Keeping the bottom line in mind: why you need to understand finance

Tuesday, November 17, 2015 - 12:11

By Hamish Williams

Every decision made and every action taken within an organisation has a financial impact. Some obviously have more impact than others as the decision to buy a slightly higher quality brand of instant coffee in the staff lunch room is unlikely to bring a business crashing to the ground. However, managers with no accounting or financial reporting responsibilities make decisions every day that have significant financial impacts on their organisation.

A manager deciding to employ another sales person will increase revenue by bringing in new business and also increase expenses, as there is another salary to pay. Not investing in the proper training of staff may see customer service issues occur that lead to lost customers and reduced revenue. So while managers may not seemingly have responsibility for financial reporting, the simple responsibility of making decisions in a business means they are responsible for the business finances.

For managers who have accountability for decision-making, financial literacy is a critical skill. Financial literacy is defined as the combination of financial knowledge, skills, attitudes and behaviours necessary to make sound financial decisions, based on circumstances, to improve financial wellbeing.

Knowledge can be interpreted as both access and understanding of financial reporting when and where it is provided. While senior managers may have access to financial reports, they must also be able to understand what the report is telling them. Is revenue decreasing or are expenses increasing?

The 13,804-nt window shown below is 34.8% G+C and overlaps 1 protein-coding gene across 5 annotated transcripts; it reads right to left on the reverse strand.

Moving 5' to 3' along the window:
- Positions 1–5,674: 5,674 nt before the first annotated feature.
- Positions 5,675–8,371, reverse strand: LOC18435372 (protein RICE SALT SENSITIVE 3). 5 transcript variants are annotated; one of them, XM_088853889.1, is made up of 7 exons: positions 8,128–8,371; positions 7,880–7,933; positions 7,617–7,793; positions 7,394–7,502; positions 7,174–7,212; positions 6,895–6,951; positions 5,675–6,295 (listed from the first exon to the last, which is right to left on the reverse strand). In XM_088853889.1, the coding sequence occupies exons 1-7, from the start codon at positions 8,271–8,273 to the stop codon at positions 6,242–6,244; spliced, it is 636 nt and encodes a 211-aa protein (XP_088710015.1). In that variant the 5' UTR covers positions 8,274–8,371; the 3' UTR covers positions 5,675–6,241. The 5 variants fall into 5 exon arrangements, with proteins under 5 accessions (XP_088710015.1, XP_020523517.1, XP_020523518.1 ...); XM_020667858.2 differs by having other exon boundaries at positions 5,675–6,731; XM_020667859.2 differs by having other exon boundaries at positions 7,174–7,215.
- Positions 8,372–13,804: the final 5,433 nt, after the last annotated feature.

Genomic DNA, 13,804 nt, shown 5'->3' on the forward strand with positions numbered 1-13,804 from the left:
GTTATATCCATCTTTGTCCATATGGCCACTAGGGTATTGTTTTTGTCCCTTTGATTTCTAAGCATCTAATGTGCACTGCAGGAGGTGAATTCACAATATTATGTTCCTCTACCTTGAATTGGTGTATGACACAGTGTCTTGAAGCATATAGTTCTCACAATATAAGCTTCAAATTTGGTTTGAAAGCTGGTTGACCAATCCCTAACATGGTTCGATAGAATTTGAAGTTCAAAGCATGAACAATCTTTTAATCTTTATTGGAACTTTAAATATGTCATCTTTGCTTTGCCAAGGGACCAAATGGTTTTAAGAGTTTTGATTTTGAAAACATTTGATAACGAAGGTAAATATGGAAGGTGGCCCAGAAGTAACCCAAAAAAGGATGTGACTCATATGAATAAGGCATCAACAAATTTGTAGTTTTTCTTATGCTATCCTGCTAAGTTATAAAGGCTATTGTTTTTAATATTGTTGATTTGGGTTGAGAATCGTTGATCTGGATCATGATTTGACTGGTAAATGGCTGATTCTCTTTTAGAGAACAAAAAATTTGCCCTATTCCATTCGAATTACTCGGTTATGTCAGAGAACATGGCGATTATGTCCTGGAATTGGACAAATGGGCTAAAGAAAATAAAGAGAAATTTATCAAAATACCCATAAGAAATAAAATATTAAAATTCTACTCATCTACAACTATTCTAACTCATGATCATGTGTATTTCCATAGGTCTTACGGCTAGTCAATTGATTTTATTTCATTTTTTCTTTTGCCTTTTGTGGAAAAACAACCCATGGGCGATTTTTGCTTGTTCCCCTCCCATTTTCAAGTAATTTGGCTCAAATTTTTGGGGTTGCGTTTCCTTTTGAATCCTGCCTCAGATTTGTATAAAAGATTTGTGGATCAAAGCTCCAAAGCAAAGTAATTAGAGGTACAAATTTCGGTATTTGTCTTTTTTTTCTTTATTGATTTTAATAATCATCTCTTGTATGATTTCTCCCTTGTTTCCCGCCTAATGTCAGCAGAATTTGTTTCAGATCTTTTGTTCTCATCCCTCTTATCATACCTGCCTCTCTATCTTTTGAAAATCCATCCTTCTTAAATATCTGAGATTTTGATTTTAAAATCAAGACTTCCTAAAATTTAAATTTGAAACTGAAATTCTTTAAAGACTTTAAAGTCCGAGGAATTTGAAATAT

Skills refer to the learnt abilities that managers have to make a decision with a predetermined result. They need to be able to take their knowledge of an organisation’s financial information and manage resources in a way that provides a desired improvement in financial performance.

Attitudes refer to the settled way that a manager views particular components of the business and how they should be managed. For instance, a manager of a kiosk may have the attitude that greater numbers of staff will mean that customers are served faster, customer satisfaction will be higher and the business will profit from repeat business. Greater financial literacy will give the same manager the attitude that while customer satisfaction is important, staff numbers should be carefully monitored to ensure the wage expense doesn’t erode any potential profits.

As a non-financial manager, you are not expected to have an in depth understanding of the accounting procedures behind journals, ledgers, trial balances, debits and credits. That’s what your finance and accounting teams are for. As a non-financial manager you are expected to know how to interpret and use the information these teams put together, and have enough knowledge to question the numbers further when something seems off. As a non-financial manager, having an understanding of your organisation’s finances can improve your decision-making enabling you to better contribute to the organisation’s bottom line.

AIM’s Finance for Non-Finance Managers short course provides a practical guide to analysing financial data and understanding the implications of financial performance. It introduces all aspects of financial management from planning through to budget review and reporting on financial outcomes.